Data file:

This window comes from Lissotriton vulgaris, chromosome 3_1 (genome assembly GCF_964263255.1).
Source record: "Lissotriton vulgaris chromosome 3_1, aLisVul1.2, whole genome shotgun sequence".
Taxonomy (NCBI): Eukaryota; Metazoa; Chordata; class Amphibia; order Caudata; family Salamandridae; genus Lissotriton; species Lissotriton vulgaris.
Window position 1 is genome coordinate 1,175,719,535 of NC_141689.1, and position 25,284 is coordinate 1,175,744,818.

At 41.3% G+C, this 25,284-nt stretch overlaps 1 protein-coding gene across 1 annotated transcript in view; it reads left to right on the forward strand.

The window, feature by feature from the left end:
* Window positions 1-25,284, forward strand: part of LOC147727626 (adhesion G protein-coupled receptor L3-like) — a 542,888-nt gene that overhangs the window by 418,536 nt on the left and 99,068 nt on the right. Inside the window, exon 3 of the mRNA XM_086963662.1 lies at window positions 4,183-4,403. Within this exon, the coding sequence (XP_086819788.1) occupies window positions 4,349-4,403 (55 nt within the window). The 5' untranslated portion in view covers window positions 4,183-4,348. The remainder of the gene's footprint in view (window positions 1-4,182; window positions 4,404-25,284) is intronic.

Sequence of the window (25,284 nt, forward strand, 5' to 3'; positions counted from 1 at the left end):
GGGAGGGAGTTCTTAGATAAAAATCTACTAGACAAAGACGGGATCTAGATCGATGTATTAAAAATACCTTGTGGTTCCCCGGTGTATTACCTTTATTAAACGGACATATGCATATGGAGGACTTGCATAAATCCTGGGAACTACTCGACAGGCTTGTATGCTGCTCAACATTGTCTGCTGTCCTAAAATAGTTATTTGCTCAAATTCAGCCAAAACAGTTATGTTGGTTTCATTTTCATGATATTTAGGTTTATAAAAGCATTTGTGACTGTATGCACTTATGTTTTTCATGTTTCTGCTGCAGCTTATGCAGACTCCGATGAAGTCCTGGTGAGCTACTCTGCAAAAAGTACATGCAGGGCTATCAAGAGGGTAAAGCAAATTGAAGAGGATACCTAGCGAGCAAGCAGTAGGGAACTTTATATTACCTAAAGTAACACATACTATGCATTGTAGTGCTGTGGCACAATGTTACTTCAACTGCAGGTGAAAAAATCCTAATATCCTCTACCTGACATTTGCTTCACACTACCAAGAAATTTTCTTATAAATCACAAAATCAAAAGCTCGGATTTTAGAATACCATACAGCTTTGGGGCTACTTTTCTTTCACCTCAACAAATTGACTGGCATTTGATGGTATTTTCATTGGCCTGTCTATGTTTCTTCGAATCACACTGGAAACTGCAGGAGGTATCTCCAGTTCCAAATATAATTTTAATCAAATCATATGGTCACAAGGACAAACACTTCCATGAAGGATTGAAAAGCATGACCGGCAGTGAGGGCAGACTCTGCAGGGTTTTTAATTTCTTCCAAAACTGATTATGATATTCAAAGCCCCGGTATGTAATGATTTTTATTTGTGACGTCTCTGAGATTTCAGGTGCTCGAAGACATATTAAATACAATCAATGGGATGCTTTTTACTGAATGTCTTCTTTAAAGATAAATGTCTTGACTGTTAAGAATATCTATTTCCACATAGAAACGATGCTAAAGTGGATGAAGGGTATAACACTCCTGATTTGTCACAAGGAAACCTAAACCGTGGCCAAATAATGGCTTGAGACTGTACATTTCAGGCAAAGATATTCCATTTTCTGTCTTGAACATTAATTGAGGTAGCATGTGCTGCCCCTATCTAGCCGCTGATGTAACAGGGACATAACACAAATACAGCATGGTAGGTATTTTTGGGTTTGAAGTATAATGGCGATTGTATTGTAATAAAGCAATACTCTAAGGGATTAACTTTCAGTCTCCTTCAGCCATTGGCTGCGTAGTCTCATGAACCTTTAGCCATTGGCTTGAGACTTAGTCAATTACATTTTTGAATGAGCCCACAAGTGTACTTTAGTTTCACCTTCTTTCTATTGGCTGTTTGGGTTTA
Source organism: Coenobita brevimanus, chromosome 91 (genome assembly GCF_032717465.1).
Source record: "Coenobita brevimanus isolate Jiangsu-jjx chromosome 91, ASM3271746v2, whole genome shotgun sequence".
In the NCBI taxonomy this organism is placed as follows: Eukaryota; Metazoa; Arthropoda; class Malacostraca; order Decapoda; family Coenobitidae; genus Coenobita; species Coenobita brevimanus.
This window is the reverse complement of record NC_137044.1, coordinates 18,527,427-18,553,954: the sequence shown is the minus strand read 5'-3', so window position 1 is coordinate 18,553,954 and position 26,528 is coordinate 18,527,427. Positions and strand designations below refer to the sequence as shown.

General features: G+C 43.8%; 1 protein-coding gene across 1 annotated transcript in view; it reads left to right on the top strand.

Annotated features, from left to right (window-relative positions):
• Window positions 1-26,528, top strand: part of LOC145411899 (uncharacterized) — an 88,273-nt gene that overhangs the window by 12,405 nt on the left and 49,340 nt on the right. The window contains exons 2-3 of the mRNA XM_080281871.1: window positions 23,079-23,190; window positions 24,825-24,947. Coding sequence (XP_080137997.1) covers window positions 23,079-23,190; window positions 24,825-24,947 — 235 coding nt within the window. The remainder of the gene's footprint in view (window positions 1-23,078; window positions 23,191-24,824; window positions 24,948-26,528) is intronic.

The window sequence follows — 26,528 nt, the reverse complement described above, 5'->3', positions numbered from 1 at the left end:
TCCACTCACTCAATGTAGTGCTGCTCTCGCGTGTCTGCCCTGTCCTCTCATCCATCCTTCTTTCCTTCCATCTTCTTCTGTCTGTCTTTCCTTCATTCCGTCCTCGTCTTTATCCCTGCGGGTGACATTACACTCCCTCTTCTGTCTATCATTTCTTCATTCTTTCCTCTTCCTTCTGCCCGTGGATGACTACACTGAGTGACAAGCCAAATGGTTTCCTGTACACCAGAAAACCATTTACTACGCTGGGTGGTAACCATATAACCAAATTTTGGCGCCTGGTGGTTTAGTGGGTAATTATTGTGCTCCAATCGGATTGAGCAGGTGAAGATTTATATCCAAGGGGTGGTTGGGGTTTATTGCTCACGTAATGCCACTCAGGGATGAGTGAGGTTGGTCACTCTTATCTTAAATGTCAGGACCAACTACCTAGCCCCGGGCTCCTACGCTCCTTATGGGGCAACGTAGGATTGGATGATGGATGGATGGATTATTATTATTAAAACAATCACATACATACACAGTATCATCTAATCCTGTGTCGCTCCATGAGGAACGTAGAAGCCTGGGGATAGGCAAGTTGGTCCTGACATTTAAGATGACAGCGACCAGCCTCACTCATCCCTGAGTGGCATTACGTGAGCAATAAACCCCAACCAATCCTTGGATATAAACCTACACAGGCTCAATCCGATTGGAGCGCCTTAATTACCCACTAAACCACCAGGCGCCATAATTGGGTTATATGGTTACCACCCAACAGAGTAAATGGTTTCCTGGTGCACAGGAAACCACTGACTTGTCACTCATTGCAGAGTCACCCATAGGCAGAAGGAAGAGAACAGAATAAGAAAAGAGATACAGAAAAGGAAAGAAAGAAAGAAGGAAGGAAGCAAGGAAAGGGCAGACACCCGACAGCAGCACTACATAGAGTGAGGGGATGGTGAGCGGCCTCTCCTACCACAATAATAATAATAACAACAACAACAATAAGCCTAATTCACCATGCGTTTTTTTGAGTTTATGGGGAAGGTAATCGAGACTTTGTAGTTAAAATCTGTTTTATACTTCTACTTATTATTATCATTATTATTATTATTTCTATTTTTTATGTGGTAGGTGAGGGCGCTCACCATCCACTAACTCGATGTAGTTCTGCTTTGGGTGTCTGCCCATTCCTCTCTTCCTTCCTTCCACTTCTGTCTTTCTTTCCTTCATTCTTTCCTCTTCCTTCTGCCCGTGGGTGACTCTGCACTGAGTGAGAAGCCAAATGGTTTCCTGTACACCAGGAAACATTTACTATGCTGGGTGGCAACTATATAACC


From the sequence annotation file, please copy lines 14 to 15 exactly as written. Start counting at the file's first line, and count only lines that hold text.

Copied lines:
General features: G+C 43.8%; 1 protein-coding gene across 1 annotated transcript in view; it reads left to right on the top strand.

Annotated features, from left to right (window-relative positions):